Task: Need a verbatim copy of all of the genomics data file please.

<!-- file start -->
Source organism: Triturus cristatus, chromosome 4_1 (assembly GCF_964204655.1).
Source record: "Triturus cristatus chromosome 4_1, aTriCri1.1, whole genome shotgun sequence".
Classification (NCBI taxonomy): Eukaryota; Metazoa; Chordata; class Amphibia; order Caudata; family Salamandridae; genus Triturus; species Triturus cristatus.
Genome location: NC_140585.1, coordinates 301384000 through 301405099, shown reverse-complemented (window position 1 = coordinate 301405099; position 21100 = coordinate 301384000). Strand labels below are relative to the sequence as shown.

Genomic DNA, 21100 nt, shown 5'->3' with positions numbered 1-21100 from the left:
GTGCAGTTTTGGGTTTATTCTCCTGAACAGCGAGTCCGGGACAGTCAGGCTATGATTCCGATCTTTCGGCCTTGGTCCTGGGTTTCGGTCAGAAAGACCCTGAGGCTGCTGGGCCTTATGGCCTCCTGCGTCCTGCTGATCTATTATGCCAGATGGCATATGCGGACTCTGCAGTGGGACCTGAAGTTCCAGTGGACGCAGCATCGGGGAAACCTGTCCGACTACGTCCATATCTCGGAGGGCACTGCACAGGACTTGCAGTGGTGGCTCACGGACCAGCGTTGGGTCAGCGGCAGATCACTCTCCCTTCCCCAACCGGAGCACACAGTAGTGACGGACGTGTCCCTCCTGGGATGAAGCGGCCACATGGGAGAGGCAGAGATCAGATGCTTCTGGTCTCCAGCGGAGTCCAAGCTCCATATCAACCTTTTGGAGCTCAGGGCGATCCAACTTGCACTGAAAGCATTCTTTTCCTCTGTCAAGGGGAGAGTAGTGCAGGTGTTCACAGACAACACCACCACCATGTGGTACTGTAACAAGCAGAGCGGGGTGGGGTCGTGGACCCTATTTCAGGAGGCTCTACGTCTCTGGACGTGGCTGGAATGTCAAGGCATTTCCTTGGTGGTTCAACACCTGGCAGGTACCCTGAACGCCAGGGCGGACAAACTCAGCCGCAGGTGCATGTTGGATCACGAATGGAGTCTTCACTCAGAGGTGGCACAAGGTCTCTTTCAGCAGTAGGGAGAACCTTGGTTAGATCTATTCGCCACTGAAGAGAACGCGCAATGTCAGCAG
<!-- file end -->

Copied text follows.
Source organism: Triturus cristatus, chromosome 4_1 (assembly GCF_964204655.1).
Source record: "Triturus cristatus chromosome 4_1, aTriCri1.1, whole genome shotgun sequence".
Classification (NCBI taxonomy): Eukaryota; Metazoa; Chordata; class Amphibia; order Caudata; family Salamandridae; genus Triturus; species Triturus cristatus.
Genome location: NC_140585.1, coordinates 301384000 through 301405099, shown reverse-complemented (window position 1 = coordinate 301405099; position 21100 = coordinate 301384000). Strand labels below are relative to the sequence as shown.

Genomic DNA, 21100 nt, shown 5'->3' with positions numbered 1-21100 from the left:
GTGCAGTTTTGGGTTTATTCTCCTGAACAGCGAGTCCGGGACAGTCAGGCTATGATTCCGATCTTTCGGCCTTGGTCCTGGGTTTCGGTCAGAAAGACCCTGAGGCTGCTGGGCCTTATGGCCTCCTGCGTCCTGCTGATCTATTATGCCAGATGGCATATGCGGACTCTGCAGTGGGACCTGAAGTTCCAGTGGACGCAGCATCGGGGAAACCTGTCCGACTACGTCCATATCTCGGAGGGCACTGCACAGGACTTGCAGTGGTGGCTCACGGACCAGCGTTGGGTCAGCGGCAGATCACTCTCCCTTCCCCAACCGGAGCACACAGTAGTGACGGACGTGTCCCTCCTGGGATGAAGCGGCCACATGGGAGAGGCAGAGATCAGATGCTTCTGGTCTCCAGCGGAGTCCAAGCTCCATATCAACCTTTTGGAGCTCAGGGCGATCCAACTTGCACTGAAAGCATTCTTTTCCTCTGTCAAGGGGAGAGTAGTGCAGGTGTTCACAGACAACACCACCACCATGTGGTACTGTAACAAGCAGAGCGGGGTGGGGTCGTGGACCCTATTTCAGGAGGCTCTACGTCTCTGGACGTGGCTGGAATGTCAAGGCATTTCCTTGGTGGTTCAACACCTGGCAGGTACCCTGAACGCCAGGGCGGACAAACTCAGCCGCAGGTGCATGTTGGATCACGAATGGAGTCTTCACTCAGAGGTGGCACAAGGTCTCTTTCAGCAGTAGGGAGAACCTTGGTTAGATCTATTCGCCACTGAAGAGAACGCGCAATGTCAGCAG